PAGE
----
Construction of the Square Kilometre Array telescope is being put back by up to two years, according to the project’s leader.
Speaking at a meeting for business and academia on 20 March, SKA chief executive Philip Diamond said that construction of phase one, the first 10 per cent of the array, has moved to 2017-18, rather than 2016 as originally planned. “We have had inevitable delays,” said Diamond, who was appointed to head the SKA Organisation—which has its global head office at Jodrell Bank Observatory, near Manchester, although the facilities will be based in South Africa and Australia—in September 2012.
Diamond will present an amended timeline at the next board of directors meeting on 18 and 19 April. The schedule will include: a design review in June 2016, construction of phase one in 2017-18, the first data to be produced by 2019-20, and construction of the rest of the array to begin 2022-25.
The latest budget for the project is €1.7 billion, up from the previous estimate of €1.5bn.
Diamond also revealed that his organisation’s status as a not-for-profit company may not be secure. The company was formed as a legal entity in November 2011 by the original seven member countries—now 10. “The governance structure is under review,” he said. “It may be that a treaty is needed.” Diamond added that the creation of the company in 2011 was an “expedient solution” for a fledging project that needed a legal status. By contrast, the European Extremely Large Telescope is managed by a dedicated division of the European Southern Observatory through a treaty-level organisation.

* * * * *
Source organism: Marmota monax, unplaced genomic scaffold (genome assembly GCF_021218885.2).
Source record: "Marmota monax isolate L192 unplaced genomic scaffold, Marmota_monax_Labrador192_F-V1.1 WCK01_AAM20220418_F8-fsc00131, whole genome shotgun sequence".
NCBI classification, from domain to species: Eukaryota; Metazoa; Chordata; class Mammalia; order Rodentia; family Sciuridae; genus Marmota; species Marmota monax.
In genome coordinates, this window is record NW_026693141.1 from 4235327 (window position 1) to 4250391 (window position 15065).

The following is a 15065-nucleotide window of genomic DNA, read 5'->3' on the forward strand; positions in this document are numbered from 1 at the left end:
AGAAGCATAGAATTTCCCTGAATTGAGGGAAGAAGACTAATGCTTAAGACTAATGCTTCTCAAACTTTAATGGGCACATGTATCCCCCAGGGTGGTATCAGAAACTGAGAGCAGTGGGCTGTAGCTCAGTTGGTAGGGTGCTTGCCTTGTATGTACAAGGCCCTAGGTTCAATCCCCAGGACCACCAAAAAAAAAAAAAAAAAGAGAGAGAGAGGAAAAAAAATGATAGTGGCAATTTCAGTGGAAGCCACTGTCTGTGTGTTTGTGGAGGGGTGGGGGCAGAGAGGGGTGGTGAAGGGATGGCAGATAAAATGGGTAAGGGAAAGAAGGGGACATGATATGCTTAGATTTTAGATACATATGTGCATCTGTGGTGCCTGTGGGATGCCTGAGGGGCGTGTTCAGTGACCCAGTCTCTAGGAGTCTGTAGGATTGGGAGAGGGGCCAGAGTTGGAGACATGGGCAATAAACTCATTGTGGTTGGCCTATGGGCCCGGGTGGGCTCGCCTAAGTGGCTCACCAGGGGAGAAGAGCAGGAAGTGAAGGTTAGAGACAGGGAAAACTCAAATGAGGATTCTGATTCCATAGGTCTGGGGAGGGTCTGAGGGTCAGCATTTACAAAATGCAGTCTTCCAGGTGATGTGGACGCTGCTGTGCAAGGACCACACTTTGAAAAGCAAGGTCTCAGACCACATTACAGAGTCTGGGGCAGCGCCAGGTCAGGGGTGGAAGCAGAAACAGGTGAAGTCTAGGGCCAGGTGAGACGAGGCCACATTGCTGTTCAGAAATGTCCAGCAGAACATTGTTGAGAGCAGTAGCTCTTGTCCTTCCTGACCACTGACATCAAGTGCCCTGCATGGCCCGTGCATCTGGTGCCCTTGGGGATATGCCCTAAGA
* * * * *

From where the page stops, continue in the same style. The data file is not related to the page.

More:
A spokesman for the Science and Technology Facilities Council confirmed to Research Fortnight that the SKA’s legal structure covers only the design phase of the project. “There is discussion underway right now about what the construction/operation era legal model might be,” he said.
The 10 member countries have provided €23.4 million to date and have promised around €90m to fund design work. This €90m fund will be allocated by national funding councils and signed off by the SKA Organisation. The UK is contributing at least £21m to this design work through the Science and Technology Facilities Council.
The SKA Organisation is accepting bids from academic-industry consortia to design specific aspects of the SKA until 10 June. Successful consortia are expected to be able to begin their design work between July and November.